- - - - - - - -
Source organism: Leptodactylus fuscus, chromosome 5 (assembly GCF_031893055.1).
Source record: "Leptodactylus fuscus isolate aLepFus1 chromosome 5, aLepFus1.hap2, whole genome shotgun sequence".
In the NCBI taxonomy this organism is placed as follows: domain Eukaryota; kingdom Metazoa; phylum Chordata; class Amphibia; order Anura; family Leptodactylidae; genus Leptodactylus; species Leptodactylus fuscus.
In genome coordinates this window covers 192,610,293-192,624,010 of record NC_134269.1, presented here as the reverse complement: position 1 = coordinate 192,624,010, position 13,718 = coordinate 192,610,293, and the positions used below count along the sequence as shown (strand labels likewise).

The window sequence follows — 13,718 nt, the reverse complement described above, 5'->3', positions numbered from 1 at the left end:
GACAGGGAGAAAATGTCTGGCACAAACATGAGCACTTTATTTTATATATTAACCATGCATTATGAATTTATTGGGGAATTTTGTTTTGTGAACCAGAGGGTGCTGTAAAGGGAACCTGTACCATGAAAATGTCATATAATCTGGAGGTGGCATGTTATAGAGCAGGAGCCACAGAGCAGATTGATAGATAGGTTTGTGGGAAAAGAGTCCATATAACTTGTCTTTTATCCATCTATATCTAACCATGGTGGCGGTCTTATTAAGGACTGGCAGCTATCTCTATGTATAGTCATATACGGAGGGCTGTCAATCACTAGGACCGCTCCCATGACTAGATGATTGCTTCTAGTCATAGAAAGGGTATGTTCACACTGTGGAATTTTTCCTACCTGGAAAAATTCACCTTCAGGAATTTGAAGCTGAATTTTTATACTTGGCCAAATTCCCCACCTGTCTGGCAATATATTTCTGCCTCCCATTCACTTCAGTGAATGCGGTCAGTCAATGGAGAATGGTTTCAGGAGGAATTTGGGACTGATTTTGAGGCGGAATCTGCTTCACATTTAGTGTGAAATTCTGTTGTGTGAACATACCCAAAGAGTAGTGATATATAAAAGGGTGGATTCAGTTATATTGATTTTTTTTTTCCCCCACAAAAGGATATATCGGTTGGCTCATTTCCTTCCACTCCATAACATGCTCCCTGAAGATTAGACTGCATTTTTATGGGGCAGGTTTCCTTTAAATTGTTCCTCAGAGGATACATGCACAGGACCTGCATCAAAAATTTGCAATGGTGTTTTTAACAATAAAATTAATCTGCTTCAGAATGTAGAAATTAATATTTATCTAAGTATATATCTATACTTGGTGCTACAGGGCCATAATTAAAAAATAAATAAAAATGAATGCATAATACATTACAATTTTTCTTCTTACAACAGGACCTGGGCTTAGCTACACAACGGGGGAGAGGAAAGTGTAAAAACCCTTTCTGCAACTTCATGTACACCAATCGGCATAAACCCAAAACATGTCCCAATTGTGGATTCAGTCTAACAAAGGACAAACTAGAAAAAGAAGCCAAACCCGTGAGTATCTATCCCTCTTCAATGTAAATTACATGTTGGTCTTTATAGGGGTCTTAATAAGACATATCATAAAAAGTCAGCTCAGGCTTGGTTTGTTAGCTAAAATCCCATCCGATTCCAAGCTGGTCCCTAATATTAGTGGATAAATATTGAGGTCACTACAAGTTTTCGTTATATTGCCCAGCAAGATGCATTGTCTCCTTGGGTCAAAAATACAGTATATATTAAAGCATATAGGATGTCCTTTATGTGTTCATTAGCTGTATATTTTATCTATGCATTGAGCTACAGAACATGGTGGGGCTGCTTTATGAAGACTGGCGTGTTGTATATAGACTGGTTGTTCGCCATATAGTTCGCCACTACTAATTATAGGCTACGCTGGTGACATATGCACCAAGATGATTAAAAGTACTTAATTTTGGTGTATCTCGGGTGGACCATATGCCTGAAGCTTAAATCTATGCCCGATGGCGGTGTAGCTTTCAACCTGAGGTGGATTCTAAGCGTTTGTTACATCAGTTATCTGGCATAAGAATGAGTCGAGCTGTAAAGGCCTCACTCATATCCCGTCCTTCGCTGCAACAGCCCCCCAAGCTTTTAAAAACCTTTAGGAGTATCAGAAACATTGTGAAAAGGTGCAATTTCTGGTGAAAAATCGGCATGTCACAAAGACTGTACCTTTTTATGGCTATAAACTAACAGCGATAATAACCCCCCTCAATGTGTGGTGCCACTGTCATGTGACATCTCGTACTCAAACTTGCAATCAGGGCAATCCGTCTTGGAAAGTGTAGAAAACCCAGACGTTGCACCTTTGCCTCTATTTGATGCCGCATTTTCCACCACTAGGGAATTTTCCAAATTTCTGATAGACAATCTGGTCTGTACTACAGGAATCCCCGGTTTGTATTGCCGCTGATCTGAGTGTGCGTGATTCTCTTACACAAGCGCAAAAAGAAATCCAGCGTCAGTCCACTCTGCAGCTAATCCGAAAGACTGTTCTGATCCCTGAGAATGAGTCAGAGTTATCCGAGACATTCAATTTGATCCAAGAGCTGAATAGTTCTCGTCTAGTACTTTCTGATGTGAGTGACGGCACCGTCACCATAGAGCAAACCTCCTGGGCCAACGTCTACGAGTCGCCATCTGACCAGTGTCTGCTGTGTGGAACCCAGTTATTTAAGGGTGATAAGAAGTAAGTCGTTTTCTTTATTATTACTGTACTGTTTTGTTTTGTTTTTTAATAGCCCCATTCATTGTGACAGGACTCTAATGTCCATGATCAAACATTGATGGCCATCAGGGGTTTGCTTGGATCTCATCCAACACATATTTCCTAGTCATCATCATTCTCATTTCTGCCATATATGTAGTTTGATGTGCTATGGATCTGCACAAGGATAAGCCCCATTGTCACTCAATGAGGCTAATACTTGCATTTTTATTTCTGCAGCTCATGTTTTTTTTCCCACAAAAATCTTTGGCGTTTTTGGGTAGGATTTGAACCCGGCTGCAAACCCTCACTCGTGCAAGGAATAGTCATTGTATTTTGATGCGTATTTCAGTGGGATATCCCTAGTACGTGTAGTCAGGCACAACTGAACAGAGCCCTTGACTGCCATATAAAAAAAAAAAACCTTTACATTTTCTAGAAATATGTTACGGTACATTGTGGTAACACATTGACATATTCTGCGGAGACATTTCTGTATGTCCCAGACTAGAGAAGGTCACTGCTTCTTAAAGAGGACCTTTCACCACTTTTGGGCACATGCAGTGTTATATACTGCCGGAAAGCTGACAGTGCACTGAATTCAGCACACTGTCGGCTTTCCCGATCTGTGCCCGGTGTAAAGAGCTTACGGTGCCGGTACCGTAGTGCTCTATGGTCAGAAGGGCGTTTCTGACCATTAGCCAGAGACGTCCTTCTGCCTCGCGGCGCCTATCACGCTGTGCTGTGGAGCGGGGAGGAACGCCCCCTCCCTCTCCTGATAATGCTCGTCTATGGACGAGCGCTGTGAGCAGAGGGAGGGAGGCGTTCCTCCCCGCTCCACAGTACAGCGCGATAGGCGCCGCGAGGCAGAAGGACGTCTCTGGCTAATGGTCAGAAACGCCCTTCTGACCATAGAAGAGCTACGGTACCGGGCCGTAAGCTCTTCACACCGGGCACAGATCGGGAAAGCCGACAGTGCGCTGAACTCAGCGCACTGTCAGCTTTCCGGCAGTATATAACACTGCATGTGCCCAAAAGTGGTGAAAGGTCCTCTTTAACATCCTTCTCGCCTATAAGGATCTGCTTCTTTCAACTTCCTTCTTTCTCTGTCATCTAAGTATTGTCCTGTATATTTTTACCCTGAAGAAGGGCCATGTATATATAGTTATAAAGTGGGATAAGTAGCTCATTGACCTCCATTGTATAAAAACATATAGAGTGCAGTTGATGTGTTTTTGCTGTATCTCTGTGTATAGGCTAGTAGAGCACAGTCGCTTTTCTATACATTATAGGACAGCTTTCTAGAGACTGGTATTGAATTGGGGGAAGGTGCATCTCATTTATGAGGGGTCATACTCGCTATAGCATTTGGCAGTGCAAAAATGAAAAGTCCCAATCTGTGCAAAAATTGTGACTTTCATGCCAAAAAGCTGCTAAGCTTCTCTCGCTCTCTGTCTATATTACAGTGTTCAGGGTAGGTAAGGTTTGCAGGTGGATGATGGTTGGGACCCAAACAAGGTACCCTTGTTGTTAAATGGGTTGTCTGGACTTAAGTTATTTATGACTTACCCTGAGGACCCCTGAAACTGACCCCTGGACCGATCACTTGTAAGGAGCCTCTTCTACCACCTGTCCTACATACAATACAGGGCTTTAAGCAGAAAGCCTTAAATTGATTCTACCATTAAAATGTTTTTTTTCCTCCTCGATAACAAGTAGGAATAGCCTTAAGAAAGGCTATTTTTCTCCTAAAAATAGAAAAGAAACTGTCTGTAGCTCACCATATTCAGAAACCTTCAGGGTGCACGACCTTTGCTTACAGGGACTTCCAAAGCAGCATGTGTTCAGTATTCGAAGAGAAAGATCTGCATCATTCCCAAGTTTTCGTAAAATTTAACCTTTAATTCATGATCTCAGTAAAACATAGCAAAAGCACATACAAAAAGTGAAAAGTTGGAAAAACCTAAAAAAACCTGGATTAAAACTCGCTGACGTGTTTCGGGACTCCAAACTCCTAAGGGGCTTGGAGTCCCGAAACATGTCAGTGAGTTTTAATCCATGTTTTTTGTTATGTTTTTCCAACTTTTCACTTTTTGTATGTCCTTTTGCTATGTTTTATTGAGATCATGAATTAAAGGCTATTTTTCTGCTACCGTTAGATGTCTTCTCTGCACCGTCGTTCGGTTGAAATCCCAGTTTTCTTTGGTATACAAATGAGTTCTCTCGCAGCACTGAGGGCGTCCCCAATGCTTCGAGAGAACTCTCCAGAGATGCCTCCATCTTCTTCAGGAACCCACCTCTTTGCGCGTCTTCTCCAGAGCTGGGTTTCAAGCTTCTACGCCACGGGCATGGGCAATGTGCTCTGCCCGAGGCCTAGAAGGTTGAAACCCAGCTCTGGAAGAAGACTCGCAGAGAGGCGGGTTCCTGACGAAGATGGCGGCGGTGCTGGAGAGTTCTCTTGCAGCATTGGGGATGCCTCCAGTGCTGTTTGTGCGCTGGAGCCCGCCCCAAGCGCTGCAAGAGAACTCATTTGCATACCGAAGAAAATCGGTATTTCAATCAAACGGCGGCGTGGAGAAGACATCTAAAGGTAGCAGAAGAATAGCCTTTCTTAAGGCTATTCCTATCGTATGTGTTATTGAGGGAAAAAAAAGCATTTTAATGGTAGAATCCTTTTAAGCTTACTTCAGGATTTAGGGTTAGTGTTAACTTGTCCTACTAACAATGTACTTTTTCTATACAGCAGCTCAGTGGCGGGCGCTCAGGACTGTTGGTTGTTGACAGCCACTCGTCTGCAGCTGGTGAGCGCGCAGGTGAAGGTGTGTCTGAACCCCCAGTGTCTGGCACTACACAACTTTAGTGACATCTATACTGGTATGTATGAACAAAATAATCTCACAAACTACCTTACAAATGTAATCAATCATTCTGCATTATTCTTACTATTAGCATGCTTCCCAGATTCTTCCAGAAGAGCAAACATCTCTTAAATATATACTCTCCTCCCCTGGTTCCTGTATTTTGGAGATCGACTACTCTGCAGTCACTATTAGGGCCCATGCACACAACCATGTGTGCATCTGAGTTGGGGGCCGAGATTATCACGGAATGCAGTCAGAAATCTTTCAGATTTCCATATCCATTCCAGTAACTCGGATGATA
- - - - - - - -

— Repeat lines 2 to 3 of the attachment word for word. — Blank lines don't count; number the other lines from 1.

Source record: "Leptodactylus fuscus isolate aLepFus1 chromosome 5, aLepFus1.hap2, whole genome shotgun sequence".
In the NCBI taxonomy this organism is placed as follows: domain Eukaryota; kingdom Metazoa; phylum Chordata; class Amphibia; order Anura; family Leptodactylidae; genus Leptodactylus; species Leptodactylus fuscus.